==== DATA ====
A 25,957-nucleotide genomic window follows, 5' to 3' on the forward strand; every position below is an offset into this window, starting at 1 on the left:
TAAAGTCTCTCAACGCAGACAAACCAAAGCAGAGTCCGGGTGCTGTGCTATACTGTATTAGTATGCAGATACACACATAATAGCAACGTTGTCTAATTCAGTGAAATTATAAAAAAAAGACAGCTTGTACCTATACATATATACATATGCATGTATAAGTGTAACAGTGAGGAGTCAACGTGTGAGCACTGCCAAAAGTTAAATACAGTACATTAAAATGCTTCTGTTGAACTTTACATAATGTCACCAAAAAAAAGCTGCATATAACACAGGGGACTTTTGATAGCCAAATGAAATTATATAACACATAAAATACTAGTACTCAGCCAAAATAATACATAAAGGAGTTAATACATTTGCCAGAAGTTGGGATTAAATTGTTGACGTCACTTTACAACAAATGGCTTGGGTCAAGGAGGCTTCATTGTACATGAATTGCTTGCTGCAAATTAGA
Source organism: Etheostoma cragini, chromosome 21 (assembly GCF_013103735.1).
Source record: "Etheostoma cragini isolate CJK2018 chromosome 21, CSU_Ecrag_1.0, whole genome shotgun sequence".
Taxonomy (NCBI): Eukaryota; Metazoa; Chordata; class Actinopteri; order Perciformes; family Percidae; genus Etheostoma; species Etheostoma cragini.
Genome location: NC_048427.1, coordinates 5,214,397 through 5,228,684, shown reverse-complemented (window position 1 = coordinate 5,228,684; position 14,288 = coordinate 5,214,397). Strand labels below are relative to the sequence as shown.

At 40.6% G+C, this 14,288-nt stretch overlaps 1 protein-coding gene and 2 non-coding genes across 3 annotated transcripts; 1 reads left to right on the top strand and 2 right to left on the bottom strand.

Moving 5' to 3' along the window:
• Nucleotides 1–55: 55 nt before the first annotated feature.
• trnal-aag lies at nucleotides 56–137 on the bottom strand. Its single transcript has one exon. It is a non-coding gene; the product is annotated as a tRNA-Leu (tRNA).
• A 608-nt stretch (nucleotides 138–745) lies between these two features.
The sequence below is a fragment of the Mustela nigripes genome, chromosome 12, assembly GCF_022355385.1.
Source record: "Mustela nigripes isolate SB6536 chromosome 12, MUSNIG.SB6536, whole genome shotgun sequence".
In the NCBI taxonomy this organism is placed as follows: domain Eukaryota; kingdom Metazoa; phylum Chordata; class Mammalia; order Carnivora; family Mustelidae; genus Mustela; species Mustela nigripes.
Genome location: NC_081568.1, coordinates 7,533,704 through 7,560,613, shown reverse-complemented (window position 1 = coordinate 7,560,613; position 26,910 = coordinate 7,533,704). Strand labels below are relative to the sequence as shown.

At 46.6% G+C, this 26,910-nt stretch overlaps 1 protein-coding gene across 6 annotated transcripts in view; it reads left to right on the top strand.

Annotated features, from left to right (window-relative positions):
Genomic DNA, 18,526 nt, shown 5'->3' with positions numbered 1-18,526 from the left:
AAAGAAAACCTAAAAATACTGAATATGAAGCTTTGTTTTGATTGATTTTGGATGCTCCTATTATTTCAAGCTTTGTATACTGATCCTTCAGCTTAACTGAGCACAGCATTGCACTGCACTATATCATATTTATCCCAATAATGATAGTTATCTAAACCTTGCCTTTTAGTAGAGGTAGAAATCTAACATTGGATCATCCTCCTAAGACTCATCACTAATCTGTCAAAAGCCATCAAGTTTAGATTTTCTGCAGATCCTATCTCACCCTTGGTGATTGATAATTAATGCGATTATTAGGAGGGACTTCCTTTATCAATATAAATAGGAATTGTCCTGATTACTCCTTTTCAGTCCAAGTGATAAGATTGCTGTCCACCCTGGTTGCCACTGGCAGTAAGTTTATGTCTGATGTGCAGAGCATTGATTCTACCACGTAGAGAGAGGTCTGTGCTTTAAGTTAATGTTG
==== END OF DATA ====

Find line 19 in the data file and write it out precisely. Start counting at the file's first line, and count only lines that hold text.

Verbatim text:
AAAGAAAACCTAAAAATACTGAATATGAAGCTTTGTTTTGATTGATTTTGGATGCTCCTATTATTTCAAGCTTTGTATACTGATCCTTCAGCTTAACTGAGCACAGCATTGCACTGCACTATATCATATTTATCCCAATAATGATAGTTATCTAAACCTTGCCTTTTAGTAGAGGTAGAAATCTAACATTGGATCATCCTCCTAAGACTCATCACTAATCTGTCAAAAGCCATCAAGTTTAGATTTTCTGCAGATCCTATCTCACCCTTGGTGATTGATAATTAATGCGATTATTAGGAGGGACTTCCTTTATCAATATAAATAGGAATTGTCCTGATTACTCCTTTTCAGTCCAAGTGATAAGATTGCTGTCCACCCTGGTTGCCACTGGCAGTAAGTTTATGTCTGATGTGCAGAGCATTGATTCTACCACGTAGAGAGAGGTCTGTGCTTTAAGTTAATGTTG